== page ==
along North EDSA. CHR issued a preliminary order directing the petitioners to desist from demolishing the
stalls and shanties at North EDSA pending resolution of the vendors/squatters' complaint before the
Commission" and ordering said petitioners to appear before the CHR.

Petitioners started the demolition despite CHRs order to desist. Respondents consequently asked that
petitioners be cited in contempt.

Meanwhile, petitioners filed a motion to dismiss the complaint filed by respondents. They alleged that the
Commission has no jurisdiction over the complaint as it involved respondents privilege to engage in
business, not their civil and political rights.

In an Order, 11 dated 25 September 1990, the CHR cited the petitioners in contempt for carrying out the
demolition of the stalls, sari-sari stores and carinderia despite the "order to desist", and it imposed a fine of
P500.00 on each of them. On 1 March 1991, the CHR issued an Order, denying petitioners' motion to
dismiss. The CHR opined that "it was not the intention of the (Constitutional) Commission to create
only a paper tiger limited only to investigating civil and political rights, but it (should) be (considered)
a quasi-judicial body with the power to provide appropriate legal measures for the protection of
human rights of all persons within the Philippines "

Their Motion for Reconsideration having been denied, petioners Simon Jr. et al filed a petition for prohibition
to enjoin the CHR from hearing private respondents complaint.

Issue/s:

WON CHR has jurisdiction to hear the complaint and grant the relief prayed for by respondents.
WON the CHR can investigate the subject matter of respondents complaint.

Held:

No. Under the constitution, the CHR has no power to adjudicate.


No. Complaint does not involve civil and political rights.

Rationale:

Art XIII, Section 18 of the Constitution provides that the CHR has the power to investigate, on its own or on
complaint by any party, all forms of human rights violations involving civil and political rights.

In Cario v. Commission on Human Rights, the Court through Justice Andres Narvasa observed that:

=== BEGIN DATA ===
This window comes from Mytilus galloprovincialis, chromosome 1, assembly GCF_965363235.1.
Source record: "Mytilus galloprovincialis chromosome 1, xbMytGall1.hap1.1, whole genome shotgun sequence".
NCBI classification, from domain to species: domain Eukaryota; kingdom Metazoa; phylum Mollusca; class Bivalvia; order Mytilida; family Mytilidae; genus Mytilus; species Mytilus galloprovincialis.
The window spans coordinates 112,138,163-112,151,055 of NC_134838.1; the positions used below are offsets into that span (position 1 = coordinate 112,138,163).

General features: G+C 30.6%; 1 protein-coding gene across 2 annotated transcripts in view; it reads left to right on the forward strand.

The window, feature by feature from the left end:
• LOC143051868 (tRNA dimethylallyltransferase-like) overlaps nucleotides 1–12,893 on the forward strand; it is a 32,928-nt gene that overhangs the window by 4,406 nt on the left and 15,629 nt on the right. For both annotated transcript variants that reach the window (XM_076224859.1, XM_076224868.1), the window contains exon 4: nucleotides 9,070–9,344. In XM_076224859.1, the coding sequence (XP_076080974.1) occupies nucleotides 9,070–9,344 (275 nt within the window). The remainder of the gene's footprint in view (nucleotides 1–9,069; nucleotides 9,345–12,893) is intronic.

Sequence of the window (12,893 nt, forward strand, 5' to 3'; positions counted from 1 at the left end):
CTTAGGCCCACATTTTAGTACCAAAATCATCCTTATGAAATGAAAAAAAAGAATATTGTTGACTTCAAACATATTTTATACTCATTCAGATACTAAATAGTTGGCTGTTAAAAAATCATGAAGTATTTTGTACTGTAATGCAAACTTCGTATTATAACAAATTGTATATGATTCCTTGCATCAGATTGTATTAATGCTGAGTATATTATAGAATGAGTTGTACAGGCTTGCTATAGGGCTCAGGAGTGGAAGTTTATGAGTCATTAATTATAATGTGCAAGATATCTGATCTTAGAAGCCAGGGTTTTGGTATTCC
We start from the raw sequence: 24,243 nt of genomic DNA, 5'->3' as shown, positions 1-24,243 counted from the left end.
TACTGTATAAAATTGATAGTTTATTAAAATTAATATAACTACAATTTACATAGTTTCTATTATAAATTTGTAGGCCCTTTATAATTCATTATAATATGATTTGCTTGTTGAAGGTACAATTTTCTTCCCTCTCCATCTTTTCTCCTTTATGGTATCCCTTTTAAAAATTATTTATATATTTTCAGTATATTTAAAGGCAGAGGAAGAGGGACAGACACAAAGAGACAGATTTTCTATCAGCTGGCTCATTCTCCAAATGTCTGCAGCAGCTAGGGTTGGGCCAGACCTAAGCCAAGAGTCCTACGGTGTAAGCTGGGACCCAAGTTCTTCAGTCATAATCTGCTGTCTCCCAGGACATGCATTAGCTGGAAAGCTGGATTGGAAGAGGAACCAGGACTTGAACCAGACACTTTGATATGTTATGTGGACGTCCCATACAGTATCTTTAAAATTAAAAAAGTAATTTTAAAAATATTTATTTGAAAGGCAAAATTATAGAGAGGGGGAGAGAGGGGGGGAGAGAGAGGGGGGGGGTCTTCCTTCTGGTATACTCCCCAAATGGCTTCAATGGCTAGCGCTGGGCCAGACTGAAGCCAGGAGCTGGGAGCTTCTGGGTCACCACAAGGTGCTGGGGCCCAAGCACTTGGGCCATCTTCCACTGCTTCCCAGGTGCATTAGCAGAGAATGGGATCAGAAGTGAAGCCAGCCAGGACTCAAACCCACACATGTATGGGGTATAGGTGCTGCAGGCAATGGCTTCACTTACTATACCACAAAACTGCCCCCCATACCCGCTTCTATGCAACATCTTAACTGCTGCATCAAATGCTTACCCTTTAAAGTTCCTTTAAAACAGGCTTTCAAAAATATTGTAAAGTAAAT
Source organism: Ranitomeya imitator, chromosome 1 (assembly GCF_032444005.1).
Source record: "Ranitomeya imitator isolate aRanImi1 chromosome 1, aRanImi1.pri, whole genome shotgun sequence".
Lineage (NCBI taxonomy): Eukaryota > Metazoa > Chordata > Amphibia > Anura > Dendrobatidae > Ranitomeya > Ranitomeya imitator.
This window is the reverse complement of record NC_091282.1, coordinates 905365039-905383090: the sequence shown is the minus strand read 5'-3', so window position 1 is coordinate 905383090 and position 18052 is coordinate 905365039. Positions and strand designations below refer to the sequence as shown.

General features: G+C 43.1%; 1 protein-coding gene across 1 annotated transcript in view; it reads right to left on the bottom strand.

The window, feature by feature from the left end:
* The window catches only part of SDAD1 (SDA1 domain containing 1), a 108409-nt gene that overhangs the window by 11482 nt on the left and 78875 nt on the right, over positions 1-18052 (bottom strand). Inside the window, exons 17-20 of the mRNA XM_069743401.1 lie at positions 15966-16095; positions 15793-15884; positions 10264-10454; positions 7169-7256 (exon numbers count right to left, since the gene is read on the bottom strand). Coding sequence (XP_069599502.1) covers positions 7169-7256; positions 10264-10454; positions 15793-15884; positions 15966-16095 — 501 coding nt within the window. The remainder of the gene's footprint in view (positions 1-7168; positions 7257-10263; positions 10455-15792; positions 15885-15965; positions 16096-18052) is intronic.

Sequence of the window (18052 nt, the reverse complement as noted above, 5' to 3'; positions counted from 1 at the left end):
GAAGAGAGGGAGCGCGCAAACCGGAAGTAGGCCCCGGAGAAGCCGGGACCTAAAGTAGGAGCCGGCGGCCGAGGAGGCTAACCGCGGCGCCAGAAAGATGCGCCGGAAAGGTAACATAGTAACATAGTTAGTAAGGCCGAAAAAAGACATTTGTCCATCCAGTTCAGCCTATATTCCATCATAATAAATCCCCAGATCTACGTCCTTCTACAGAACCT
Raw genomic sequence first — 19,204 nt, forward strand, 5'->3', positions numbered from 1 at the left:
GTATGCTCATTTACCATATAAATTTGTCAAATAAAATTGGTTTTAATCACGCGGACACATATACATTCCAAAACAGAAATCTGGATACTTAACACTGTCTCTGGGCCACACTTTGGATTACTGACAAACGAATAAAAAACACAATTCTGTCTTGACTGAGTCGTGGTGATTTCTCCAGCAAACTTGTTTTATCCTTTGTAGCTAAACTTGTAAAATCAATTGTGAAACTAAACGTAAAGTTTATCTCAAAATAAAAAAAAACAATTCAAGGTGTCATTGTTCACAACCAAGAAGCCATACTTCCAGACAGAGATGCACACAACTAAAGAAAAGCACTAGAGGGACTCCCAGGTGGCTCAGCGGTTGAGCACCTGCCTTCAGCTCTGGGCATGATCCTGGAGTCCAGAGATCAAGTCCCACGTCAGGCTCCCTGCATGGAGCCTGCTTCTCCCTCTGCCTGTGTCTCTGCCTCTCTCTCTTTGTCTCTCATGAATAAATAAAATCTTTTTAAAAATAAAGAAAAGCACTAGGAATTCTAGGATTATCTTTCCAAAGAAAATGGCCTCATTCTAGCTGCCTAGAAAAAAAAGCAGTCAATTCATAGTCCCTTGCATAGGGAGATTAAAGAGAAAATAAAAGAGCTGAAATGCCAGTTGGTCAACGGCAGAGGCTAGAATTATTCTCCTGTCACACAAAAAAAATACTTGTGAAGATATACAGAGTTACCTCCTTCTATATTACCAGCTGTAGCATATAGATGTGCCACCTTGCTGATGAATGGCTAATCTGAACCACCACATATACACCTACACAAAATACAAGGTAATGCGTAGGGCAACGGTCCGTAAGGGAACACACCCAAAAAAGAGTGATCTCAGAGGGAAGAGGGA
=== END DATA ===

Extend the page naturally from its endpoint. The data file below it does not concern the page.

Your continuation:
(T)he Commission on Human Rights . . . was not meant by the fundamental law to be another court or quasi-judicial
agency in this country, or duplicate much less take over the functions of the latter.

The most that may be conceded to the Commission in the way of adjudicative power is that it may investigate, i.e.,
receive evidence and make findings of fact as regards claimed human rights violations involving civil and political
rights. But fact finding is not adjudication, and cannot be likened to the judicial function of a court of justice, or even
a quasi-judicial agency or official. The function of receiving evidence and ascertaining therefrom the facts of a
controversy is not a judicial function, properly speaking. To be considered such, the faculty of receiving evidence
and making factual conclusions in a controversy must be accompanied by the authority of applying the law to those
factual conclusions to the end that the controversy may be decided or determined authoritatively, finally and
definitively, subject to such appeals or modes of review as may be provided by law. This function, to repeat, the
Commission does not have

CHRs investigative power encompasses all forms of human rights violations involving civil and political rights.

The term civil rights has been defined as referring to those rights that belong to every citizen of the state or
country, or, in wider sense, to all its inhabitants, and are not connected with the organization or
administration of the government. They include the rights of property, marriage, equal protection of the laws,
freedom of contract, etc. Political rights, on the other hand, are said to refer to the right to participate, directly
or indirectly, in the establishment or administration of government, the right of suffrage, the right to hold
public office, the right of petition and, in general, the rights appurtenant to citizenship vis-a-vis the
management of government.

Recalling the deliberations of the Constitutional Commission, it is readily apparent that the delegates
envisioned a Commission on Human Rights that would focus its attention to the more severe cases of
human rights violations. Delegate Garcia, for instance, mentioned such areas as the "(1) protection of rights
of political detainees, (2) treatment of prisoners and the prevention of tortures, (3) fair and public trials, (4)
cases of disappearances, (5) salvagings and hamletting, and (6) other crimes committed against the
religious."

In the particular case at hand, there is no cavil that what are sought to be demolished are the stalls, sari-sari
stores and carinderia, as well as temporary shanties, erected by private respondents on a land which is
planned to be developed into a "People's Park." Looking at the standards hereinabove discoursed vis-a-vis
the circumstances obtaining in this instance, we are not prepared to conclude that the order for the
demolition of the stalls, sari-sari stores and carinderia of the private respondents can fall within the
compartment of "human rights violations involving civil and political rights" intended by the Constitution.